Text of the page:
Breakfast – Bagels by Tastebud
Jul 28 @ 8:00 am – 9:00 am
Summary: Stephen Jones @ SVM
Jul 28 @ 9:15 am – 9:30 am
KEYNOTE: Karin Bodin, Building Trust Through Sustainable Baking (Manufacturing) Processes @ SVM
Jul 28 @ 9:30 am – 10:00 am
Skagit Valley Malting Tour
Jul 28 @ 10:00 am – 10:45 am
Barley Orecchiette, HANDS-ON LIMITED – Lane Selman, JoMarie Pitino @ Kitchen
Jul 28 @ 10:20 am – 12:00 pm

Barley Noodle Workshop

In this workshop, Ava Gene’s pasta maker JoMarie Pitino will show you how to make barley orecchiette! Attendees will watch a pasta making demonstration, then get hands on experience making orecchiette. Everyone will get to take home what they make in the workshop along with recipes to make at home.

BIOS

Lane Selman grew up on a citrus farm her Sicilian great-grandparents planted in 1919 on Florida’s space coast. She has a Bachelors in Agronomy and a Masters in Entomology, both from University of Florida. In 2000, she moved to Oregon and since 2005 has been an agricultural researcher at Oregon State University working with diversified, organic farmers on collaborative research projects. In 2012, Lane created the Culinary Breeding Network to build communities of plant breeders, seed growers, farmers, produce buyers, chefs and other stakeholders to improve quality in vegetables and grains. She lives in Portland, Oregon.

Originally from Southern California, JoMarie Pitino became interested in pasta at an early age with a lasagna obsession. As a child she spent summers on the family wheat farm in Montana. In 2008, she graduated from culinary school in Pasadena and landed her first cooking job at the nationally acclaimed Greens Restaurant in San Francisco. In 2010, she moved to Portland, Oregon where her cooking stints have included local favorites Pok Pok, Sweedeedee, Bollywood Theater and Handsome Pizza. In 2012, she started as a line cook at Ava Gene’s and in 2015 started making pasta in the same farm-driven manner the restaurant treats their other dishes. JoMarie utilizes whole-grains grown and milled locally to create the extruded and handmade pasta that has now replaced all dried pasta on the menu. After teaching a workshop at the 2016 Cascadia Grains Conference, JoMarie launched her Noodle School where she strives to demystify pasta-making and inspire others to use whole grains for their health, flavor and texture benefits.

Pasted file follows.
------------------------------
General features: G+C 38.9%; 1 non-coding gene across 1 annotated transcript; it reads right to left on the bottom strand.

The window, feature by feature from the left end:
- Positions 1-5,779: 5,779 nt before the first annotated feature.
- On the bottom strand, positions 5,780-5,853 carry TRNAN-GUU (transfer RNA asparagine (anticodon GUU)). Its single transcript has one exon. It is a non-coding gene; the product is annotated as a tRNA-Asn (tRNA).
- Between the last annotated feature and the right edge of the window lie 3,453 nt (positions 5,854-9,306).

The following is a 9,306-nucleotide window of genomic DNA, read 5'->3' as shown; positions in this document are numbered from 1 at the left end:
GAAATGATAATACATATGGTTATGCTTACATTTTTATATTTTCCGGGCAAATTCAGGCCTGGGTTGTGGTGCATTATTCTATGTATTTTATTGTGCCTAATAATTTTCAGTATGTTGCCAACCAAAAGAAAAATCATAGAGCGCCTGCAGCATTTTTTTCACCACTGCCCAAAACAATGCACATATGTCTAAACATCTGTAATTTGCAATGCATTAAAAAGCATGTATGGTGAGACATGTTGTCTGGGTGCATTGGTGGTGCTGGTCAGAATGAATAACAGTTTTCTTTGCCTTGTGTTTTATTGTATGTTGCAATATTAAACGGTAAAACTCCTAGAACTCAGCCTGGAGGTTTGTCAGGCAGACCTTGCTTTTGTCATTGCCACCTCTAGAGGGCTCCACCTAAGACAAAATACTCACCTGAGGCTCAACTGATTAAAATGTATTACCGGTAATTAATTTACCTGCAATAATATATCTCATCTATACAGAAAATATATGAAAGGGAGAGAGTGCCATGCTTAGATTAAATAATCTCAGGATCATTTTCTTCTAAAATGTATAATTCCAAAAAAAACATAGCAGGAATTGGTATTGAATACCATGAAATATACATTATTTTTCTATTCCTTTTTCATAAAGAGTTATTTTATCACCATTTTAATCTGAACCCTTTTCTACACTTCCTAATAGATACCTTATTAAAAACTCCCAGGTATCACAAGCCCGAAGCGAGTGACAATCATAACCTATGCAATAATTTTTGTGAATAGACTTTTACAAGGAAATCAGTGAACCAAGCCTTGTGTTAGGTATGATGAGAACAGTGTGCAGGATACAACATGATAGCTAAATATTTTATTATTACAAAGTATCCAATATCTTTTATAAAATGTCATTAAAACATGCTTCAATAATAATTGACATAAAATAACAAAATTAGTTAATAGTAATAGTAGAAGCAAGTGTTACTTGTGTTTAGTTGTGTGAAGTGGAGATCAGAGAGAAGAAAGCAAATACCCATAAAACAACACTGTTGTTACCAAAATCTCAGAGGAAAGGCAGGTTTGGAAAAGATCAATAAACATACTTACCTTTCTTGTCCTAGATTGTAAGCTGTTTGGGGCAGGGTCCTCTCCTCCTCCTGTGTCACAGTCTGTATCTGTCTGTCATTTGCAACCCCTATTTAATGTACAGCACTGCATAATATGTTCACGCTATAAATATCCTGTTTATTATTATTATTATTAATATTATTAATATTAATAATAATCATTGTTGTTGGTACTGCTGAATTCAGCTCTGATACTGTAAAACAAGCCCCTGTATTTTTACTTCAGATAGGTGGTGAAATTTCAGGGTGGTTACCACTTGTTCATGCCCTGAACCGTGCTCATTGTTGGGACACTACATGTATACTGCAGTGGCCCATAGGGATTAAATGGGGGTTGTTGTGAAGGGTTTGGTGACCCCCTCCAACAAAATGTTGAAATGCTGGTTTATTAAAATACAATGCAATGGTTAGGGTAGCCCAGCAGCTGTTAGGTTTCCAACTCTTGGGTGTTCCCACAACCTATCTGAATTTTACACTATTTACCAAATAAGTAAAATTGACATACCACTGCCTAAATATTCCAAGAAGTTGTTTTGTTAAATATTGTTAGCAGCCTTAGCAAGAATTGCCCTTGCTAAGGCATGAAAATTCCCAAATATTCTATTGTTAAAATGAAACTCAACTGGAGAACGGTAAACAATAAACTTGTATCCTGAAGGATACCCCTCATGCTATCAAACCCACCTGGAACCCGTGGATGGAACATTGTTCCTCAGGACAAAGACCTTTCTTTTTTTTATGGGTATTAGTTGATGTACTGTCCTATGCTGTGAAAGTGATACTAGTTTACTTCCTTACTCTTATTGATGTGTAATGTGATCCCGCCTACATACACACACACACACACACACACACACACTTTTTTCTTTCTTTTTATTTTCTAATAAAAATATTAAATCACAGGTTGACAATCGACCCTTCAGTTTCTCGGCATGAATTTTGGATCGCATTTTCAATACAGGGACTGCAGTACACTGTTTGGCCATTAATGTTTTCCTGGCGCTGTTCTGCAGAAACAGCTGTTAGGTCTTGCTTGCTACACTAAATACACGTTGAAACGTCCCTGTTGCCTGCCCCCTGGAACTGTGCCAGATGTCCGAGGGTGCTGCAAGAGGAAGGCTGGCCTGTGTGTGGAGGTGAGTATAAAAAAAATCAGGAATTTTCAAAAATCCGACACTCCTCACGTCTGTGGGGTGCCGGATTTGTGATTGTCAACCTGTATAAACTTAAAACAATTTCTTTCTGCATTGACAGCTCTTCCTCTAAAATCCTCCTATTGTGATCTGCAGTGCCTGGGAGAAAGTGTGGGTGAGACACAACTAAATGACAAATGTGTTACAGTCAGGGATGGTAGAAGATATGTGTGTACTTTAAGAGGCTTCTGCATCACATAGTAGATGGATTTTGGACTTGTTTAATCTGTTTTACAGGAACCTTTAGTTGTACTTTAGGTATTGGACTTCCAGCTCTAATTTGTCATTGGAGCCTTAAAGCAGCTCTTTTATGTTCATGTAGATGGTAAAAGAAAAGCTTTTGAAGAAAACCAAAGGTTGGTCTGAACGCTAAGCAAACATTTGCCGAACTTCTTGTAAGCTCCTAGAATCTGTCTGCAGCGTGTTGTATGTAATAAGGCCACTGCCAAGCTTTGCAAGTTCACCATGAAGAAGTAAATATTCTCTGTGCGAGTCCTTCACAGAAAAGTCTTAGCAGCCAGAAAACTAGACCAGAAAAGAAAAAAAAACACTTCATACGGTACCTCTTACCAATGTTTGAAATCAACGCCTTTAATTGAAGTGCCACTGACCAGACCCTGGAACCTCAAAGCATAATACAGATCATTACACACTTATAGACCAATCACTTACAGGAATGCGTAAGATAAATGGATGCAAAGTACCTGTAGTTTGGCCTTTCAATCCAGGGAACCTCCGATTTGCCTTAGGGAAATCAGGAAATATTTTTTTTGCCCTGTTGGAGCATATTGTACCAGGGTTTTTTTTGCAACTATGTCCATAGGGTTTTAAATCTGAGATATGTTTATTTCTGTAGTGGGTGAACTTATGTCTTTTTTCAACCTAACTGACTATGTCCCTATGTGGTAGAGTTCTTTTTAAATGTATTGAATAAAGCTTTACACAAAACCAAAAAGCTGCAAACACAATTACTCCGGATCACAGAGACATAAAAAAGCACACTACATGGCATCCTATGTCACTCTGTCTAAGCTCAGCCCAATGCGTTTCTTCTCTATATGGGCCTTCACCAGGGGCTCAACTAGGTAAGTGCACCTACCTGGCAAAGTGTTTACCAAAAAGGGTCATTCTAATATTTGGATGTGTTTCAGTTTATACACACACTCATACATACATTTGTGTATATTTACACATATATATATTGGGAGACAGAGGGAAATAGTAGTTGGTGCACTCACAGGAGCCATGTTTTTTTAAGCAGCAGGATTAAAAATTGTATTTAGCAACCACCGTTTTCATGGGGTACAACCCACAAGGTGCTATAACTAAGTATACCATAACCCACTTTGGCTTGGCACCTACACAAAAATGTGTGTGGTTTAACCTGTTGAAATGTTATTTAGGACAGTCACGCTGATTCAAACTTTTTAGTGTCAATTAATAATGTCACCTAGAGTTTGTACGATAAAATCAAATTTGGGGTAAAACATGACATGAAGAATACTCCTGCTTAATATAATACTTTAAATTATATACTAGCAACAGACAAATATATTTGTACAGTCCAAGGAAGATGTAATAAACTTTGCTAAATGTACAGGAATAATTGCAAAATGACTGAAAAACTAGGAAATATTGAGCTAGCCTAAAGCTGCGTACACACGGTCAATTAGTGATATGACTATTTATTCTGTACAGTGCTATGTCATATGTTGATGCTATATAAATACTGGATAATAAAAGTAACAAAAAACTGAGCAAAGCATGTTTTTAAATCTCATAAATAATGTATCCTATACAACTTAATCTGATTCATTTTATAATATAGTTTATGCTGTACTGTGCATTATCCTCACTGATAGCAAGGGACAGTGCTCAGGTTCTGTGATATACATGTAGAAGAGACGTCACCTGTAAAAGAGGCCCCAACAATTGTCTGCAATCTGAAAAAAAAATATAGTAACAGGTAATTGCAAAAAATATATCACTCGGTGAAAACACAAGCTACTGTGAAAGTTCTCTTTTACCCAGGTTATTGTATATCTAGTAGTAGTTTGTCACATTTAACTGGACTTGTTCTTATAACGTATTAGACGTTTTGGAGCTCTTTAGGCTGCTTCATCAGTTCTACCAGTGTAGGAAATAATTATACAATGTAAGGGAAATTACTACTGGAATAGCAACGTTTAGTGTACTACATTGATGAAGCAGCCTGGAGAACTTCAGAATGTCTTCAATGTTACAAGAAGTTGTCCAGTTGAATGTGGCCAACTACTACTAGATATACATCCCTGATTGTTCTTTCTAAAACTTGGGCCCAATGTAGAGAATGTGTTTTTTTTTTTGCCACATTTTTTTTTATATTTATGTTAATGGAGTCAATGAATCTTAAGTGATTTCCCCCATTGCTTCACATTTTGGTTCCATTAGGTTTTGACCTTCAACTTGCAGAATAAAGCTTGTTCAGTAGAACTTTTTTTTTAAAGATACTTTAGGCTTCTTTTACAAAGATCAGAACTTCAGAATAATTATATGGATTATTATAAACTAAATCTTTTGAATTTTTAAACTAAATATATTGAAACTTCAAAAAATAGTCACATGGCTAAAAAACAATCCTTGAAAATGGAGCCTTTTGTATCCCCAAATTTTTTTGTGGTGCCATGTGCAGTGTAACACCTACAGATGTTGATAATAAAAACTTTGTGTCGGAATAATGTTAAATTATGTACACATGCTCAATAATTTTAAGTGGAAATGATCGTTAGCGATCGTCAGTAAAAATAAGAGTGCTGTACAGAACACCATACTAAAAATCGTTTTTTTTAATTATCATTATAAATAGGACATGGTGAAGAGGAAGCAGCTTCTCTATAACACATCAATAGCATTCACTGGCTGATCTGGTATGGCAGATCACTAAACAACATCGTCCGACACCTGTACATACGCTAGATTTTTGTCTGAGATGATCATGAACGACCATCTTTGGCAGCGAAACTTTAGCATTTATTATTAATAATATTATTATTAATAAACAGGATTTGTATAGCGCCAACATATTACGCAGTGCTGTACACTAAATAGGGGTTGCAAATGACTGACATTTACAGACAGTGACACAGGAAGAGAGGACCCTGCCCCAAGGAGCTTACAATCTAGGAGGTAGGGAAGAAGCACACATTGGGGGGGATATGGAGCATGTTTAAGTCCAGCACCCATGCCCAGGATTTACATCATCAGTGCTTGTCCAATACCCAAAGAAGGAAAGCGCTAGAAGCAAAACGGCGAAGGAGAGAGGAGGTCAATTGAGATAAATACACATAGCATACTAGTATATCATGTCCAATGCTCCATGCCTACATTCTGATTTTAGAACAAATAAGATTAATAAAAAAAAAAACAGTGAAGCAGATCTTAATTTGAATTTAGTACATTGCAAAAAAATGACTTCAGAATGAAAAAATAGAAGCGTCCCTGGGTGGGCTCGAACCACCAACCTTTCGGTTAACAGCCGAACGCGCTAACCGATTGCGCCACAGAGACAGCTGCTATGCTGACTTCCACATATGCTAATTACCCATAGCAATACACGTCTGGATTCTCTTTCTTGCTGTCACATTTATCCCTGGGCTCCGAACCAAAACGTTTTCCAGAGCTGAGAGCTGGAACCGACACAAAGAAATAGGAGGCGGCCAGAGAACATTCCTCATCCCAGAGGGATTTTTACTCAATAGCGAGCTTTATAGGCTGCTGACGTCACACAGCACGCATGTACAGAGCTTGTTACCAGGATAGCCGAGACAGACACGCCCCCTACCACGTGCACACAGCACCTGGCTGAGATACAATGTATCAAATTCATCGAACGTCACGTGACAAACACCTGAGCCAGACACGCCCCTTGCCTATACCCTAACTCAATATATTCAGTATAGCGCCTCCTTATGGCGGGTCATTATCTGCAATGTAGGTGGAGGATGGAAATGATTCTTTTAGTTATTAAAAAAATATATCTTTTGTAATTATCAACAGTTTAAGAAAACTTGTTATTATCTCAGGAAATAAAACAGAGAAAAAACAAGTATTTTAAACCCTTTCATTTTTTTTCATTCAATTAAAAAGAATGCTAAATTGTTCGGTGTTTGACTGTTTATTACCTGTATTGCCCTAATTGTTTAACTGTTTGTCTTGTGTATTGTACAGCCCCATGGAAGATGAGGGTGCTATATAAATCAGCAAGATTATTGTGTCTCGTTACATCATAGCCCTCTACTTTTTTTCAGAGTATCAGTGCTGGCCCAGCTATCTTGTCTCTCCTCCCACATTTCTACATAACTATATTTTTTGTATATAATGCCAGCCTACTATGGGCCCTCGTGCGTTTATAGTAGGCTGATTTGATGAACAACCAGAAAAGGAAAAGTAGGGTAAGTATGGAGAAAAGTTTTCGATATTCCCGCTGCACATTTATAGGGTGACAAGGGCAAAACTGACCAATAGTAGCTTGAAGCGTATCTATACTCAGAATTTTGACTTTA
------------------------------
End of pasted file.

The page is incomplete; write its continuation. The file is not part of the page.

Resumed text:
Extra-Virgin, Extra Flavor: Baking with Olive Oil – Martha Holmberg, Naomi Duguid & Dawn Woodward @ The Bread Lab
Jul 28 @ 10:20 am – 12:00 pm
Making Salvadorian Pupusas with Nixtamalized Buckwheat – Niels Brisbane & Marta Castillo Herrera @ Tent 2
Jul 28 @ 10:20 am – 11:00 am
Sourdough Donuts with Fresh Milled Flours – Avery Ruzicka @ KAF
Jul 28 @ 10:20 am – 12:00 pm
Stone Mill Anatomy Part 2 – Andrew Heyn @ Tent 1
Jul 28 @ 10:20 am – 12:00 pm

Stone Mill Anatomy
Learn about the guts of a stone mill. We’ll dissect some of the mills at the Bread Lab, learn how to dress the stones and talk about maintaining the health of your mill.

Bio
Andrew Heyn owns Elmore Mountain Bread with his wife, Blair Marvin in Northern Vermont. They bake wood-fired breads using stone ground local grain. Andrew designed and built his own mill for their bakery, and a few years later started New American Stone Mills to provide bakers with natural granite stone mills.

Teaching College Students about Food & Agriculture, Panel: Heather Estrada, Maria Trumpler, Nanna Meyer and Other Faculty @ SVCBA
Jul 28 @ 10:20 am – 11:00 am
True to the Core, Altering the Path of your Bakery, Panel: Renee Bourgault & Scott Mangold @ SVCBA
Jul 28 @ 11:20 am – 12:00 pm

True to the Core : Altering the Path of your Bakery

Join us for a conversation with fellow Grain Gathering bakers as they sharing thoughts, trials and tribulations of their bakeries growth paths. When bigger is not better, can you alter the direction of your bakery, staying true to your core and intentionally stay small?

BIO:
Renée Bourgault, a self-proclaimed “baker-by-marriage” opened Breadfarm in 2003 alongside her husband, Scott Mangold. With a background in sales and marketing, she oversees the Retail, Farmers Markets and Pastry production at their artisan bakery. She enjoys forging relationships with small farmers and producers to incorporate into their baked goods, in addition to traveling and sharing food with friends.

Scott Mangold has been a Northwest artisan baker since 1997. In 2003, Scott and his wife, Renée Bourgault, opened Breadfarm on the fertile flats of Skagit Valley, Washington in the rural community of Edison. The intention of the bakery is to build community by using ingredients from farmers and producers in the region to craft food that is both delicious and good for people.

Scott enjoys all the intricacies of natural fermentation: the chemistry, the challenge, the depth of flavor, the dough responding to weather and flour changes, responding to one’s touch. He believes the digestive and nutritional benefits of using levain are transformative to human health.

Lunch – Bread (Bread Workshops), Seka Hills Olive Oil, Local Cheese, Fresh Fruit @ Dining Tent
Jul 28 @ 12:00 pm – 1:00 pm
Field Trip #1, Cairnspring Mills – Walk or Drive to Mill @ 11829 Watertank Road
Jul 28 @ 1:30 pm – 2:30 pm
Field Trip #2, Discovery Garden/Fruit Orchard – WSU Mount Vernon Research Center, 16650 State Route 536, Mount Vernon 98273
Jul 28 @ 1:30 pm – 2:30 pm
FIELD TRIP #3: Experimental Fields, Steve Lyon – Meet at Dining Tent
Jul 28 @ 1:30 pm – 2:30 pm
Washington State University